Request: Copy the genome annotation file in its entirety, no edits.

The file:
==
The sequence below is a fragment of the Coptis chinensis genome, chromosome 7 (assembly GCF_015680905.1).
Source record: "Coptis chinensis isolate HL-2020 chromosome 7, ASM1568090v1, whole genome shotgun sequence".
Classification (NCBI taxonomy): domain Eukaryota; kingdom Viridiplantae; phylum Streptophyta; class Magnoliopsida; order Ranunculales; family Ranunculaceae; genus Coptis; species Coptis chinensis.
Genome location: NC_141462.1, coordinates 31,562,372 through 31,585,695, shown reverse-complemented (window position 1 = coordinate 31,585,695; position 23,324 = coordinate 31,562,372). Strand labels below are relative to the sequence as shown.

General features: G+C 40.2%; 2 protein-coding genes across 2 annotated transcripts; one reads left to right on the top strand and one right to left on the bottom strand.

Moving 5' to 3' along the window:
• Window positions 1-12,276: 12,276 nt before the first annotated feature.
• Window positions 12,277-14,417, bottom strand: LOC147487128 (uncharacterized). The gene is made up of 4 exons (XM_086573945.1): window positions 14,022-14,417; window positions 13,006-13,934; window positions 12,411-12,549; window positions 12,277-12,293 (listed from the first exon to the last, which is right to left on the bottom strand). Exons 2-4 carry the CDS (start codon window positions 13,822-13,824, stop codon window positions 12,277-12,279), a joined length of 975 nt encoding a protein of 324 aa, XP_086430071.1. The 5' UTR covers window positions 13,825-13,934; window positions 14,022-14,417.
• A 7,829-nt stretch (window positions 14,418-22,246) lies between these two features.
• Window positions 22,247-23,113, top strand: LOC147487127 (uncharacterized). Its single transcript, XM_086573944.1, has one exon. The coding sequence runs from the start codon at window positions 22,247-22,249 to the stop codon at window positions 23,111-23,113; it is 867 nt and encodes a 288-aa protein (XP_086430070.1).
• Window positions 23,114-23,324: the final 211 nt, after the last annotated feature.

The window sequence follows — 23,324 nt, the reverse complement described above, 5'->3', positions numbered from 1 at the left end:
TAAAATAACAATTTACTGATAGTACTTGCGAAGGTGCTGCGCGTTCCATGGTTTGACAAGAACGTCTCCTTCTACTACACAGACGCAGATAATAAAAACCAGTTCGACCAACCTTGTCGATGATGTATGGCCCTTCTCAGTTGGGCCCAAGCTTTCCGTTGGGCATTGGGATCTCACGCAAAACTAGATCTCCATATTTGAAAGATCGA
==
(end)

The sequence below is a fragment of the Coptis chinensis genome, chromosome 7 (assembly GCF_015680905.1).
Source record: "Coptis chinensis isolate HL-2020 chromosome 7, ASM1568090v1, whole genome shotgun sequence".
Classification (NCBI taxonomy): domain Eukaryota; kingdom Viridiplantae; phylum Streptophyta; class Magnoliopsida; order Ranunculales; family Ranunculaceae; genus Coptis; species Coptis chinensis.
Genome location: NC_141462.1, coordinates 31,562,372 through 31,585,695, shown reverse-complemented (window position 1 = coordinate 31,585,695; position 23,324 = coordinate 31,562,372). Strand labels below are relative to the sequence as shown.

General features: G+C 40.2%; 2 protein-coding genes across 2 annotated transcripts; one reads left to right on the top strand and one right to left on the bottom strand.

Moving 5' to 3' along the window:
• Window positions 1-12,276: 12,276 nt before the first annotated feature.
• Window positions 12,277-14,417, bottom strand: LOC147487128 (uncharacterized). The gene is made up of 4 exons (XM_086573945.1): window positions 14,022-14,417; window positions 13,006-13,934; window positions 12,411-12,549; window positions 12,277-12,293 (listed from the first exon to the last, which is right to left on the bottom strand). Exons 2-4 carry the CDS (start codon window positions 13,822-13,824, stop codon window positions 12,277-12,279), a joined length of 975 nt encoding a protein of 324 aa, XP_086430071.1. The 5' UTR covers window positions 13,825-13,934; window positions 14,022-14,417.
• A 7,829-nt stretch (window positions 14,418-22,246) lies between these two features.
• Window positions 22,247-23,113, top strand: LOC147487127 (uncharacterized). Its single transcript, XM_086573944.1, has one exon. The coding sequence runs from the start codon at window positions 22,247-22,249 to the stop codon at window positions 23,111-23,113; it is 867 nt and encodes a 288-aa protein (XP_086430070.1).
• Window positions 23,114-23,324: the final 211 nt, after the last annotated feature.

The window sequence follows — 23,324 nt, the reverse complement described above, 5'->3', positions numbered from 1 at the left end:
TAAAATAACAATTTACTGATAGTACTTGCGAAGGTGCTGCGCGTTCCATGGTTTGACAAGAACGTCTCCTTCTACTACACAGACGCAGATAATAAAAACCAGTTCGACCAACCTTGTCGATGATGTATGGCCCTTCTCAGTTGGGCCCAAGCTTTCCGTTGGGCATTGGGATCTCACGCAAAACTAGATCTCCATATTTGAAAGATCGA